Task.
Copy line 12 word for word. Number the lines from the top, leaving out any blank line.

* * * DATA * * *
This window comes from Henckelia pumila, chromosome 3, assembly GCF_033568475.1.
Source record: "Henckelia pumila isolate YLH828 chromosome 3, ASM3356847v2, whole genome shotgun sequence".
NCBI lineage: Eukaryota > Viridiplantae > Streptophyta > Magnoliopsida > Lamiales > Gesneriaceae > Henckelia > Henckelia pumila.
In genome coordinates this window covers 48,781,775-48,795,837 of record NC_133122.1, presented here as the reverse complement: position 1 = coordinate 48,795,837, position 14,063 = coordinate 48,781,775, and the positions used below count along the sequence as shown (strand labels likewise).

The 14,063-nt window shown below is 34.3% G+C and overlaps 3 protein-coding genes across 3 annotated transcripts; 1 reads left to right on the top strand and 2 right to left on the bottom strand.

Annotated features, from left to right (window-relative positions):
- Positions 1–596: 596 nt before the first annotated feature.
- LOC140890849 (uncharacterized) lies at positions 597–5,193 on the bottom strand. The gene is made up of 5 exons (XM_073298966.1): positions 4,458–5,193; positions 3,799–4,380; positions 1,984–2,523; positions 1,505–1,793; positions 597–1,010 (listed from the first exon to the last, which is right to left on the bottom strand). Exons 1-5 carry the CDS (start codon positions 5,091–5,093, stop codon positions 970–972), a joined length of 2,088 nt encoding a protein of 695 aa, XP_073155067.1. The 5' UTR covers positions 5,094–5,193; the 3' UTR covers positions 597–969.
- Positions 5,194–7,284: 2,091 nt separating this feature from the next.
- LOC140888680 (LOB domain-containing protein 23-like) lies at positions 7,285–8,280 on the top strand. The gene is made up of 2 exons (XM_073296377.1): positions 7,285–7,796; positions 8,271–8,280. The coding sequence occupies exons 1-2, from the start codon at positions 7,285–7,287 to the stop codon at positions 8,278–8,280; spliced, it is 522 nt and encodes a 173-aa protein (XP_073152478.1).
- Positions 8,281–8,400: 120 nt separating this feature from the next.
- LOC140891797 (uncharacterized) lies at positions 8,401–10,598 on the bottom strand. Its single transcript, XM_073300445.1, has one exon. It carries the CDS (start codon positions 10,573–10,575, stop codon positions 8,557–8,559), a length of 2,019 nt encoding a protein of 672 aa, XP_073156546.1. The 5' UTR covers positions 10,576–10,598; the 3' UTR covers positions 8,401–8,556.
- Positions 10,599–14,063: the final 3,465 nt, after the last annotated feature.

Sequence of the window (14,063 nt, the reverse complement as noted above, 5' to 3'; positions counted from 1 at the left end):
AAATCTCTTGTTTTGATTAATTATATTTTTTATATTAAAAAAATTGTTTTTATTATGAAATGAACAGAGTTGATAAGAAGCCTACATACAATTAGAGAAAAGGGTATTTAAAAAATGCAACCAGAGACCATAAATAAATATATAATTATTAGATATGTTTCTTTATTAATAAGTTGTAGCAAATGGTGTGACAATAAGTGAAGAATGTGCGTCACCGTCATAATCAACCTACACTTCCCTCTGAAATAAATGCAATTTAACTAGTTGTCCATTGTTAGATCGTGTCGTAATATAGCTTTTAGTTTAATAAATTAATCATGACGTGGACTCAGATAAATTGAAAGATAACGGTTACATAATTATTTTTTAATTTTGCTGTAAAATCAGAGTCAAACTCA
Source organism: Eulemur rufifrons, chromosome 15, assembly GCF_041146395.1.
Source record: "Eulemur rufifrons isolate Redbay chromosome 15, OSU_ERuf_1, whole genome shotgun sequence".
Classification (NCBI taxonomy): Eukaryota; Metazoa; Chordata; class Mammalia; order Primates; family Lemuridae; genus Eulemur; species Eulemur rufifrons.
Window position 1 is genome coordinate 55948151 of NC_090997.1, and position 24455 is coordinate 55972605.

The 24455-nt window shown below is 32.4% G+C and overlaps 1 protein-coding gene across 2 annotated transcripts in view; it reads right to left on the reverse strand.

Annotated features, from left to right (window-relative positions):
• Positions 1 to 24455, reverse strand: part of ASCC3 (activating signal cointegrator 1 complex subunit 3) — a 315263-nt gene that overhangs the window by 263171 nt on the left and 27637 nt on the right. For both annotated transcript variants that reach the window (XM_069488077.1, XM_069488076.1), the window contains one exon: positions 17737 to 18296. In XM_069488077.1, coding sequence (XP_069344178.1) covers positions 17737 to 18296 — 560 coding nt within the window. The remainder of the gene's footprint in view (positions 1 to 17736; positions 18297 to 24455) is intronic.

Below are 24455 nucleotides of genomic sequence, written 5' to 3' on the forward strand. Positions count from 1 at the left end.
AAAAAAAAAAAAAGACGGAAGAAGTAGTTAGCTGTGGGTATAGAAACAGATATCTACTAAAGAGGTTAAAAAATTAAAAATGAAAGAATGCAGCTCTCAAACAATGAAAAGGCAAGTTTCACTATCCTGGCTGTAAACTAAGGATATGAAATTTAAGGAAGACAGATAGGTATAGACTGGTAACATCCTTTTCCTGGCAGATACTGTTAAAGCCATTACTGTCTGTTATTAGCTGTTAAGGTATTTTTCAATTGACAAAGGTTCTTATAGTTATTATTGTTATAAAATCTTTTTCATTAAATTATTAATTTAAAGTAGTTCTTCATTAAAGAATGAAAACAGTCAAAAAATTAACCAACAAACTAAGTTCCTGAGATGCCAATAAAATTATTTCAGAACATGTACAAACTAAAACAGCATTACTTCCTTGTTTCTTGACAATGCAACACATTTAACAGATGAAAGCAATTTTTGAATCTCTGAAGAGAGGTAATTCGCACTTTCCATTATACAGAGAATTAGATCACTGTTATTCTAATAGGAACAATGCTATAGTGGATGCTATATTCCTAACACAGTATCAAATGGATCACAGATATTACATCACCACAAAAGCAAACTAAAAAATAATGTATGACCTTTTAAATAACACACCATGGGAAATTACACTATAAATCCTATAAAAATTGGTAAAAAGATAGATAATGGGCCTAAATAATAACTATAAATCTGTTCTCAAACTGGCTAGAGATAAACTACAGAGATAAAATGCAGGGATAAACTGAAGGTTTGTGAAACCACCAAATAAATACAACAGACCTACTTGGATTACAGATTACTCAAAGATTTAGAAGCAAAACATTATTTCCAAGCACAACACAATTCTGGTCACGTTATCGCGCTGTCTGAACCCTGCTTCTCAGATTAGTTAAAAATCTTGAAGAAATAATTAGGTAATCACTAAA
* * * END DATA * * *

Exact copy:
- LOC140891797 (uncharacterized) lies at positions 8,401–10,598 on the bottom strand. Its single transcript, XM_073300445.1, has one exon. It carries the CDS (start codon positions 10,573–10,575, stop codon positions 8,557–8,559), a length of 2,019 nt encoding a protein of 672 aa, XP_073156546.1. The 5' UTR covers positions 10,576–10,598; the 3' UTR covers positions 8,401–8,556.